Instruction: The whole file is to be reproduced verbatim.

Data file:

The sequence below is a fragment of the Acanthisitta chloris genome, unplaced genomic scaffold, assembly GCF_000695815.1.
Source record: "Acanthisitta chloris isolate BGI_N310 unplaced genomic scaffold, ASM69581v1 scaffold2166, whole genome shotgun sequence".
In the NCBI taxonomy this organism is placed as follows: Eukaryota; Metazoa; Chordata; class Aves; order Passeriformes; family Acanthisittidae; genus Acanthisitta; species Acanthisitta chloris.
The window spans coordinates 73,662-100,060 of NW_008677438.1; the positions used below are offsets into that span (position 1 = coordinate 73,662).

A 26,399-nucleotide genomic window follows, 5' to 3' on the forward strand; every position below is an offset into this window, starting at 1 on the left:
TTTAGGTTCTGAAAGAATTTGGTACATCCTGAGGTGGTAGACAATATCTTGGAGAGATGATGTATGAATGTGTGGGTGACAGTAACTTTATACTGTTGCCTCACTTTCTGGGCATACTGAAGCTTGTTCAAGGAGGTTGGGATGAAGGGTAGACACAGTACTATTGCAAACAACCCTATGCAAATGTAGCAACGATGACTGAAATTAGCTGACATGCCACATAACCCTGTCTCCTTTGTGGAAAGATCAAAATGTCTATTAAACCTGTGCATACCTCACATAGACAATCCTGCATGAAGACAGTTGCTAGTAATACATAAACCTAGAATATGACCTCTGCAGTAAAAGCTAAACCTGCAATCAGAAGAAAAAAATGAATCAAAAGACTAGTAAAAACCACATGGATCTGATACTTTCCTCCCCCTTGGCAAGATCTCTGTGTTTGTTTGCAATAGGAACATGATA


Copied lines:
The sequence below is a fragment of the Acanthisitta chloris genome, unplaced genomic scaffold, assembly GCF_000695815.1.
Source record: "Acanthisitta chloris isolate BGI_N310 unplaced genomic scaffold, ASM69581v1 scaffold2166, whole genome shotgun sequence".
In the NCBI taxonomy this organism is placed as follows: Eukaryota; Metazoa; Chordata; class Aves; order Passeriformes; family Acanthisittidae; genus Acanthisitta; species Acanthisitta chloris.
The window spans coordinates 73,662-100,060 of NW_008677438.1; the positions used below are offsets into that span (position 1 = coordinate 73,662).

A 26,399-nucleotide genomic window follows, 5' to 3' on the forward strand; every position below is an offset into this window, starting at 1 on the left:
TTTAGGTTCTGAAAGAATTTGGTACATCCTGAGGTGGTAGACAATATCTTGGAGAGATGATGTATGAATGTGTGGGTGACAGTAACTTTATACTGTTGCCTCACTTTCTGGGCATACTGAAGCTTGTTCAAGGAGGTTGGGATGAAGGGTAGACACAGTACTATTGCAAACAACCCTATGCAAATGTAGCAACGATGACTGAAATTAGCTGACATGCCACATAACCCTGTCTCCTTTGTGGAAAGATCAAAATGTCTATTAAACCTGTGCATACCTCACATAGACAATCCTGCATGAAGACAGTTGCTAGTAATACATAAACCTAGAATATGACCTCTGCAGTAAAAGCTAAACCTGCAATCAGAAGAAAAAAATGAATCAAAAGACTAGTAAAAACCACATGGATCTGATACTTTCCTCCCCCTTGGCAAGATCTCTGTGTTTGTTTGCAATAGGAACATGATA